Review by glubglub200 -- The Talking Baobab Tree

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Review by glubglub200 -- The Talking Baobab Tree

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[Following is a volunteer review of "The Talking Baobab Tree" by Nelda LaTeef.]
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3 out of 4 stars
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The Talking Baobab Tree by Nelda LaTeef tells a story in an exciting way through both pictures and words. We start the story off with Johari, a rabbit lost in the desert, but she's soon given shelter inside a savior baobab tree. Johari thinks nothing terrible will happen to her now, but then a hyena comes after her, and it's up to Johari to outwit the more robust animal with a little help from the baobab tree. The Talking Baobab Tree will teach kids that being smaller doesn’t mean you can’t win as long as you put your mind to it.

There was a lot to like about the book, especially the characters, but what I couldn't help but like the most were the illustrations. The paintings were so detailed and creative that I would have just gotten the book for the pictures. There were very colorful pages that many children will be sucked in by. I also liked how realistic the rabbits were, and they seemed to be so real that they could almost pop out of the page. There was also a dash of history at the beginning of the book as the author wrote a biography on the baobab tree.

While the book was great and colorful enough to interest a child, I disliked how many words there were. Sometimes there were paragraphs full of words, and while they were needed to tell the story, they made the story seem longer than it actually was. It's the kind of book that would teach a child to read and challenge different ages. However, even with the many words, I liked how the author added the text in the most creative places, such as on a tree or in the dirt.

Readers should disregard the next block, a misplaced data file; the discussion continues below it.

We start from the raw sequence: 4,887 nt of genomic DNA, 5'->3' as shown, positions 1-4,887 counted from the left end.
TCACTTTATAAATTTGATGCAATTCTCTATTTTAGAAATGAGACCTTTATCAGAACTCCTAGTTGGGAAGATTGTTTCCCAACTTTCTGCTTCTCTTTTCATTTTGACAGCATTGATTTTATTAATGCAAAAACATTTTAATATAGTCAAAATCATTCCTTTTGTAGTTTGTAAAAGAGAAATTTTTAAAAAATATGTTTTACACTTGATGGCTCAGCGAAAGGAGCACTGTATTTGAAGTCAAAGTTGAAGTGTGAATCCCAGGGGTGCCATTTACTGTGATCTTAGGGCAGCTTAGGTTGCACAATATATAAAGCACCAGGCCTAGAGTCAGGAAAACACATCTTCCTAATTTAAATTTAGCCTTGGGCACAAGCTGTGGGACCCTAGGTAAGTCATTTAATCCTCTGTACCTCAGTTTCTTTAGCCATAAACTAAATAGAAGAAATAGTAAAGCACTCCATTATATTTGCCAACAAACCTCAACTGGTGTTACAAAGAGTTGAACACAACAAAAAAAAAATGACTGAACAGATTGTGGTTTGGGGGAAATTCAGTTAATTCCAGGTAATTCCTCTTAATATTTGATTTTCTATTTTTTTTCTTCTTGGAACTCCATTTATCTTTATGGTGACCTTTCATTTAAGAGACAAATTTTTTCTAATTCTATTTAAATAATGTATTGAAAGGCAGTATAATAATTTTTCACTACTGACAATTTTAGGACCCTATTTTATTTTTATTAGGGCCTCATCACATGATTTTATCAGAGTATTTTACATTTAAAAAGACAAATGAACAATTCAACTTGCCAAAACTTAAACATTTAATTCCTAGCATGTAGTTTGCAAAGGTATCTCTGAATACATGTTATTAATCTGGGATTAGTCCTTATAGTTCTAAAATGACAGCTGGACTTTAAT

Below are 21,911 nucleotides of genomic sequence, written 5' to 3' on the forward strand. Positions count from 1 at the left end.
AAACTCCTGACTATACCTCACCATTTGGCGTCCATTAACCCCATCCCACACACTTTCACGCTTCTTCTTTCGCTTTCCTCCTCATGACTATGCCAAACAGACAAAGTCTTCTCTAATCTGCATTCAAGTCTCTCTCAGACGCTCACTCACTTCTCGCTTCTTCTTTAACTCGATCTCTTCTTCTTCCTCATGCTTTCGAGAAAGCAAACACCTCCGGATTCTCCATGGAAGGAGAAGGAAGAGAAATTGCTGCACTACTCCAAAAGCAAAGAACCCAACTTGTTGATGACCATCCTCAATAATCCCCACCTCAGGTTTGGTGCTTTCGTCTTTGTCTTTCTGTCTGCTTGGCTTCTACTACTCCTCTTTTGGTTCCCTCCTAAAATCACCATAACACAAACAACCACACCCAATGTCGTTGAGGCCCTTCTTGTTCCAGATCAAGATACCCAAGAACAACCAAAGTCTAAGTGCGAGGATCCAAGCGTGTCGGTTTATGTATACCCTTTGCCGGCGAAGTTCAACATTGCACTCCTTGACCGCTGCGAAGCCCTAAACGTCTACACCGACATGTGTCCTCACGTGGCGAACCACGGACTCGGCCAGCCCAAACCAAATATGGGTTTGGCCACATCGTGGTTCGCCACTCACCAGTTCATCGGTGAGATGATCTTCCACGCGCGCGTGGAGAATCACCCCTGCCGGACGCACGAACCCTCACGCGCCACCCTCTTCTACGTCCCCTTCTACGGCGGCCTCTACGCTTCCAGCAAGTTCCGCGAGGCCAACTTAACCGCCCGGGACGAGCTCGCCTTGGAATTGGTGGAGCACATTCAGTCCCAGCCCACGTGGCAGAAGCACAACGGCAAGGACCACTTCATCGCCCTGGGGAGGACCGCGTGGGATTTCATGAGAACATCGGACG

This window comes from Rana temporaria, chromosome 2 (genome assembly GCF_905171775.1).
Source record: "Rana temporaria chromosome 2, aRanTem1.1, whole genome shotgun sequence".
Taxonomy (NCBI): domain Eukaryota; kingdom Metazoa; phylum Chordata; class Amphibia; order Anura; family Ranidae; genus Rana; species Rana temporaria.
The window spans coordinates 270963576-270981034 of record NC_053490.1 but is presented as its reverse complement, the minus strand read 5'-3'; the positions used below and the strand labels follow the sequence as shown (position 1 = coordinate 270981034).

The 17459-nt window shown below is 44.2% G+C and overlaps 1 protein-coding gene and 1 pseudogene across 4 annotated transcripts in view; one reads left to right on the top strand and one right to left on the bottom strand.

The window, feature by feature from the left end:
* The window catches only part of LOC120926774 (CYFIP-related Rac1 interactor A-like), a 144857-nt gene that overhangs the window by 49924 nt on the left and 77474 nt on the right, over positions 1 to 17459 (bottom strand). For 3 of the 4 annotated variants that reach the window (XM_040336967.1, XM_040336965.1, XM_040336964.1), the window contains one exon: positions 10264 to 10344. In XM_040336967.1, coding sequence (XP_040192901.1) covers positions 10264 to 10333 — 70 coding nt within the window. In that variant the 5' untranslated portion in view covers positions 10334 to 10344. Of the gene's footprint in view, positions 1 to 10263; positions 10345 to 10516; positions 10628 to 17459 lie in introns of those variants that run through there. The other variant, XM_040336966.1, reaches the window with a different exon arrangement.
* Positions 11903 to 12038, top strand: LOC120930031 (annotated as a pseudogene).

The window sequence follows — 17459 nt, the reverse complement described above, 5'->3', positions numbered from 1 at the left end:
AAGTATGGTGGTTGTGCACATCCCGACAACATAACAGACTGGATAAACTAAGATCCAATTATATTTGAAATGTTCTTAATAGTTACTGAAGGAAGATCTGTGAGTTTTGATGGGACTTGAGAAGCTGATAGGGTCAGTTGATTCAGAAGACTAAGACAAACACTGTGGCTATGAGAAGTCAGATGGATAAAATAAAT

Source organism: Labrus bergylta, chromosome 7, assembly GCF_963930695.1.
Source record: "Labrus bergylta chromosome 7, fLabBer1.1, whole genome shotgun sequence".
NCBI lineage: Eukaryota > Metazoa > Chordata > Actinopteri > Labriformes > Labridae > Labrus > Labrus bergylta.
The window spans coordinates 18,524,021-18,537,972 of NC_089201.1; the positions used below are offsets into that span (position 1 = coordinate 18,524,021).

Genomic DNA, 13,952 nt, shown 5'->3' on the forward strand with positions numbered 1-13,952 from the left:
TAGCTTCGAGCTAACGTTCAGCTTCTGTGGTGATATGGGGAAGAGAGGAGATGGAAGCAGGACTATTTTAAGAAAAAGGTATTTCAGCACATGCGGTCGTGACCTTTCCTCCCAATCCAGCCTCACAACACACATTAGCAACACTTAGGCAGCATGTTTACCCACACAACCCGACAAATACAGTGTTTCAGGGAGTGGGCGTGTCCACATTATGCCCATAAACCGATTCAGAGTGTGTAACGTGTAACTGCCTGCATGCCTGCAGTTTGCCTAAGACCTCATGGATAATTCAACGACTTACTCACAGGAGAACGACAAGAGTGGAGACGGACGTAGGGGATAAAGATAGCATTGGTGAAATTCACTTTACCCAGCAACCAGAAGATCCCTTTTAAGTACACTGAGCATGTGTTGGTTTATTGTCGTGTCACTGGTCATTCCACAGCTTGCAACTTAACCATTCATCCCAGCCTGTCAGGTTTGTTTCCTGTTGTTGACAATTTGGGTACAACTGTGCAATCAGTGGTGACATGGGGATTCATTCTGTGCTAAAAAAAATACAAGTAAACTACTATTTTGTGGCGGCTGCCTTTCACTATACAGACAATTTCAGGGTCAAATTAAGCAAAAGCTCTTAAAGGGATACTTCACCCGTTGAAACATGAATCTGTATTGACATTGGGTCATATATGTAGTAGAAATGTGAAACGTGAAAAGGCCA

I would suggest that older children learning to read or already know how to read look into this book. It's a good book that shares information on a real tree but still keeps any child interested with the fascinating pictures.

I give the book 3 out of 4 stars because while I loved the display of paintings and the story, there were at times way too many words for a child to read on one page. All in all, I appreciated reading about a tale from West African oral tradition. The writing seemed to be professionally edited, and there weren’t any errors that I noticed. This was a great read, and I hope future readers enjoy it.

The Talking Baobab Tree
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